“ERGs should really help build community, celebrate different interests and demographics, and reduce isolation,” said Catton. “That’s why our ERGs started, because post-COVID when so many people were remote, there was a call for community due to isolation and siloing.”
You don’t need a specific number of employees willing to join an ERG, but you do need to ensure that there is a discernable level of interest from employees. This interest could appear in the form of employees bringing up ERGs organically, or as positive responses from pulse surveys. Otherwise, without genuine interest, an ERG can suffer from low participation, and thus, be less effective in serving the needs of its target group.
2. Secure support and budget from leadership
Once you’ve determined that employees want to participate, you can make the case for leadership to support HR in establishing ERGs with a budget. Financial backing from the organization demonstrates leadership’s commitment and support, enabling ERGs to conduct meaningful activities like events or training sessions. Without financial support, the reach and impact of ERGs may be limited.
You can prove that there is a need for ERGs by pointing to data from employee experience surveys and demographic information. For example, if employees feel that your company could be doing more for DEI, creating ERGs is a clear way to demonstrate your commitment to building a more inclusive workplace.
When speaking with executives, outline how your ERGs will be run by employees and what kinds of support the company will need to provide.
Your goal is to secure a budget for your ERGs to conduct activities or make corporate donations to causes aligned with their interests. You can also ask leadership to serve as executive sponsors of ERGs to provide a direct line of communication and support.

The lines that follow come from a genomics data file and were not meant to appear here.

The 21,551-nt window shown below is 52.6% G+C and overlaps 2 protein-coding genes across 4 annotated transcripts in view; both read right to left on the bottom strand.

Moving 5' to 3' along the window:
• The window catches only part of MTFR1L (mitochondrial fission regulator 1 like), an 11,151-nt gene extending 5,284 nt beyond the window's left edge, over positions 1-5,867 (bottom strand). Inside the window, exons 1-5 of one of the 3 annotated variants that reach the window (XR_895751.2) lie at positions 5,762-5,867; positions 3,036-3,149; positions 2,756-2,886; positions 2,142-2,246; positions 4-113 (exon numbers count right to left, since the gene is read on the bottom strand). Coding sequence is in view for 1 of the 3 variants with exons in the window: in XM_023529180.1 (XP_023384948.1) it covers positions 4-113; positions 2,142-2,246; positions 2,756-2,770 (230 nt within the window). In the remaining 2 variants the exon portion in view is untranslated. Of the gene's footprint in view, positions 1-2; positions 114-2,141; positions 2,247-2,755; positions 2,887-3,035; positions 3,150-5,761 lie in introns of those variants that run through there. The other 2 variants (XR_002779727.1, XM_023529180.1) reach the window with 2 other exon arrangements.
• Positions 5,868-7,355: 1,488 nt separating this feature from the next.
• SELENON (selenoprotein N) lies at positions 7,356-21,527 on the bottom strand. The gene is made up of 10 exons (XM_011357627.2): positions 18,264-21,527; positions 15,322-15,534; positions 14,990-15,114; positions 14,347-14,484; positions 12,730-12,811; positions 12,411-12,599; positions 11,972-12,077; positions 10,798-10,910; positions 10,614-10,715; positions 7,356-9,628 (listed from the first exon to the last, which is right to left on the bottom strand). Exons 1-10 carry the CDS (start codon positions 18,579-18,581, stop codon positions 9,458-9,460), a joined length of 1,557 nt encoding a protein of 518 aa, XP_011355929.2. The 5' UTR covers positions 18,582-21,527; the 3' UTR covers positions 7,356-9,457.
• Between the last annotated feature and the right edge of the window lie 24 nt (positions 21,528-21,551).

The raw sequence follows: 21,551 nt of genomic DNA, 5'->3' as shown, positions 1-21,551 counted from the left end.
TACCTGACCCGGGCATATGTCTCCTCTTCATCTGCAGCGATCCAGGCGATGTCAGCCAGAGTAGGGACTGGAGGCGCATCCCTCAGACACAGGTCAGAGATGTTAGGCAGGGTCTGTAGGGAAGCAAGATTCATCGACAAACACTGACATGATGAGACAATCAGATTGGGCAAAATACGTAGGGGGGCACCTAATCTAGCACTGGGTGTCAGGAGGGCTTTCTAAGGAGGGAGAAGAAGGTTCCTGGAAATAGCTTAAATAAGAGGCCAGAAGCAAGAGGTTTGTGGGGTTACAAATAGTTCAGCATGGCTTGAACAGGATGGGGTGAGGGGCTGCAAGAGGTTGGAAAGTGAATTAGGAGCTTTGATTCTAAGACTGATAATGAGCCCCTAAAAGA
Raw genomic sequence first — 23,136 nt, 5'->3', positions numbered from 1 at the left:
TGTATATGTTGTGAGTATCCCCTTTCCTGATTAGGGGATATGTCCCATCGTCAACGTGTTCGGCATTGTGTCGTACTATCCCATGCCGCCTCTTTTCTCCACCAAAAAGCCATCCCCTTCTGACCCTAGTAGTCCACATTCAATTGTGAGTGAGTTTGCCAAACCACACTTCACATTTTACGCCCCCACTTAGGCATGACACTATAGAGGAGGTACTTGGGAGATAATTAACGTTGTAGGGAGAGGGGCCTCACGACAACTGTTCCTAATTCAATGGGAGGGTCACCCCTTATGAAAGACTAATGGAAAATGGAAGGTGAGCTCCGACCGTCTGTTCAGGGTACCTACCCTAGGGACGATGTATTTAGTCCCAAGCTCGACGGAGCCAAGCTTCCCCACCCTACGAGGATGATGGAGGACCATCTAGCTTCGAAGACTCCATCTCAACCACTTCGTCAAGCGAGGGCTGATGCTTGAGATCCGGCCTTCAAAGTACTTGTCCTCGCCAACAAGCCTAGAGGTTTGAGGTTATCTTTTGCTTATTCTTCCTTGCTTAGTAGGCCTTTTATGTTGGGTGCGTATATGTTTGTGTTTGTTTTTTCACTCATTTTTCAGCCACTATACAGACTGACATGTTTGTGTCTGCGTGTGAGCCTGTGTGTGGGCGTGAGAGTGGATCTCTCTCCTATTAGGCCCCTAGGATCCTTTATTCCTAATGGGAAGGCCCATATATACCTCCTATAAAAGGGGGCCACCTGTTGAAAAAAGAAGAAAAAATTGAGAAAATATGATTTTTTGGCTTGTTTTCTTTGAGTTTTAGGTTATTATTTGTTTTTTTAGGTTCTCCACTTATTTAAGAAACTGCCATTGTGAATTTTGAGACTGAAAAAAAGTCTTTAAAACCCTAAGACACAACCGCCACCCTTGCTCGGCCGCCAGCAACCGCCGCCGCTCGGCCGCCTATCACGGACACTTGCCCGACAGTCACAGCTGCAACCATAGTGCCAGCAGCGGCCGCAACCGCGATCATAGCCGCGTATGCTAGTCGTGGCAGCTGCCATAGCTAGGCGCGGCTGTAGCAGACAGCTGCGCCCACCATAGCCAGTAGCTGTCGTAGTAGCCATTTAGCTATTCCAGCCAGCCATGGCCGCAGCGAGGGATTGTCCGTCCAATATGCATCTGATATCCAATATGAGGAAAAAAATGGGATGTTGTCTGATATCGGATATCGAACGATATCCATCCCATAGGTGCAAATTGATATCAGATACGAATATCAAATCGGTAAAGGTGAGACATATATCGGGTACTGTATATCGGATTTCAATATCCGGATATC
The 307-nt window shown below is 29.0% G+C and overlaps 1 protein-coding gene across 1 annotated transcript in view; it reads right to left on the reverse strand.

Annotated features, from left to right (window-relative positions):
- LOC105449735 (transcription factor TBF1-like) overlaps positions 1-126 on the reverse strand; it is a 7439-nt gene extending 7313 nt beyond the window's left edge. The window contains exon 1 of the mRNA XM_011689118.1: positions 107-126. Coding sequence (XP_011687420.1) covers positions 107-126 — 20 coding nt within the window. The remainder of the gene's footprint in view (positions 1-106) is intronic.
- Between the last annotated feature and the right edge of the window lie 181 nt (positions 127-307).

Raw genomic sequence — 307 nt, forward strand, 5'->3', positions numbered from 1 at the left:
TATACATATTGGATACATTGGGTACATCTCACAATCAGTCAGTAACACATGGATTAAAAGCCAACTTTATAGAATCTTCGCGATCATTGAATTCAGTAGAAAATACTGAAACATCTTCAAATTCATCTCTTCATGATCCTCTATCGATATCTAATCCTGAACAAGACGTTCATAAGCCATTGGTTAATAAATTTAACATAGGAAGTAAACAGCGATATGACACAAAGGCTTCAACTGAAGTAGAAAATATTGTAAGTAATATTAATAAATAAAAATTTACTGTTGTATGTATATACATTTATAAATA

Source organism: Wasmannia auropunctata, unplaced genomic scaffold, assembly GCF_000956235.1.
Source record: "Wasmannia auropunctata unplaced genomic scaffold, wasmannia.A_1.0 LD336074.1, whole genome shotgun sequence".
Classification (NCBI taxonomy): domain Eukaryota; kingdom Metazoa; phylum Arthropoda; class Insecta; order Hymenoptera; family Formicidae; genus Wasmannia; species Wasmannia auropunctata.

ERGs may opt to use their budget to increase awareness at a company level about issues or causes they feel are important. Company-wide events or programs can give underrepresented groups a platform and increase cultural understanding.
For example, our Mental Health Advocacy ERG invited Ivy Watts to speak to all Submittable employees about the importance of mental health and how to deal with anxiety. Our Working Parents & Caregivers ERG ran a school supplies donation drive to help any employees with kids in need of assistance, with most of the donations given to a local Missoula school.
3. Make sure employees define and document the purpose of each ERG
Each ERG should have a clear purpose, summarized in a few sentences, that explains why it exists and who it serves. Here’s the purpose statement for our Mental Health ERG for example:
This purpose statement represents each ERG’s commitment to its members, and will keep participants focused on the big picture.
Some groups may welcome allies, while others may prefer to limit an ERG to members of that group for greater security. As always, instead of making a top-down decision, let the employees who belong to each ERG decide for themselves.
4. Make your ERGs visible through frequent announcements
Employees can’t join an ERG if they don’t know that it exists. As HR, one of your primary roles when it comes to the success of your ERGs is to do your part in raising awareness for them.
Advertise upcoming ERGs through all available internal channels, including all-hands meetings, internal newsletters, Slack channels, and billboards in employee break rooms. Reach out to employees who specifically have voiced interest in certain issues or in joining an ERG. Ask ERG participants to spread the word.
Awareness doesn’t just end in getting your ERGs off of the ground. Once your ERGs are established, you need to continue to make them visible. We educate new Submittable employees about our ERGs during onboarding, and house resources about joining our ERGs in accessible, prominent places, such as our company wiki (we currently use Confluence).